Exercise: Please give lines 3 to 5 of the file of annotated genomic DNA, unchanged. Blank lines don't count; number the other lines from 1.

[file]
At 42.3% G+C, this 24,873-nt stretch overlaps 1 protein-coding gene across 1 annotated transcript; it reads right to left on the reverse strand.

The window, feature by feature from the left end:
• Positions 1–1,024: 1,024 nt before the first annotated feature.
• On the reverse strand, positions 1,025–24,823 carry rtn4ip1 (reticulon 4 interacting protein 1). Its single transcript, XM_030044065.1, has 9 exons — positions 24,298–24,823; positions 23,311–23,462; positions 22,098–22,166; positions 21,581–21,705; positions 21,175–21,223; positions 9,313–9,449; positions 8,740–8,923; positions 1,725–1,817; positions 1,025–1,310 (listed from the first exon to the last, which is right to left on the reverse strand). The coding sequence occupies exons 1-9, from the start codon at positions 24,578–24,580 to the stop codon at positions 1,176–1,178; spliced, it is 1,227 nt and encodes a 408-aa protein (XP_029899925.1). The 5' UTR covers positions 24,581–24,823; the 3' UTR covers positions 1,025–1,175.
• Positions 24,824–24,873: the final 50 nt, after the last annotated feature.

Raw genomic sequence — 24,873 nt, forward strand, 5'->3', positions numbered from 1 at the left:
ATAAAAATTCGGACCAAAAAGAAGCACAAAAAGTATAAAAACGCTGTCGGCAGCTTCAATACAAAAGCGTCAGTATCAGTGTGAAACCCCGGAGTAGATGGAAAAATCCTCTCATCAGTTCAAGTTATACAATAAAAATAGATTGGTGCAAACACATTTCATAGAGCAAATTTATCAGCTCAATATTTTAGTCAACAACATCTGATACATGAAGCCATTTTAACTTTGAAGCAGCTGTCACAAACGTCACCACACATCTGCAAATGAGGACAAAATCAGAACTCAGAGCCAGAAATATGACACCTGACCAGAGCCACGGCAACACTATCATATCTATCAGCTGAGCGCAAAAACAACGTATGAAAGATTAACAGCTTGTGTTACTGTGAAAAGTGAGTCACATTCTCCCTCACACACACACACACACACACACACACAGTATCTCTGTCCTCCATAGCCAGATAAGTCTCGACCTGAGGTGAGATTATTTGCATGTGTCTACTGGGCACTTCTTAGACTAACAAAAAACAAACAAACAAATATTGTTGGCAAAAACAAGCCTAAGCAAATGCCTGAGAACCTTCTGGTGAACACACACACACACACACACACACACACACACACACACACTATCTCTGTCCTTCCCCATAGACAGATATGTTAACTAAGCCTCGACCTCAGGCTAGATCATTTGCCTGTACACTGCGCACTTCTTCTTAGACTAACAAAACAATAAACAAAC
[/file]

• Positions 1–1,024: 1,024 nt before the first annotated feature.
• On the reverse strand, positions 1,025–24,823 carry rtn4ip1 (reticulon 4 interacting protein 1). Its single transcript, XM_030044065.1, has 9 exons — positions 24,298–24,823; positions 23,311–23,462; positions 22,098–22,166; positions 21,581–21,705; positions 21,175–21,223; positions 9,313–9,449; positions 8,740–8,923; positions 1,725–1,817; positions 1,025–1,310 (listed from the first exon to the last, which is right to left on the reverse strand). The coding sequence occupies exons 1-9, from the start codon at positions 24,578–24,580 to the stop codon at positions 1,176–1,178; spliced, it is 1,227 nt and encodes a 408-aa protein (XP_029899925.1). The 5' UTR covers positions 24,581–24,823; the 3' UTR covers positions 1,025–1,175.
• Positions 24,824–24,873: the final 50 nt, after the last annotated feature.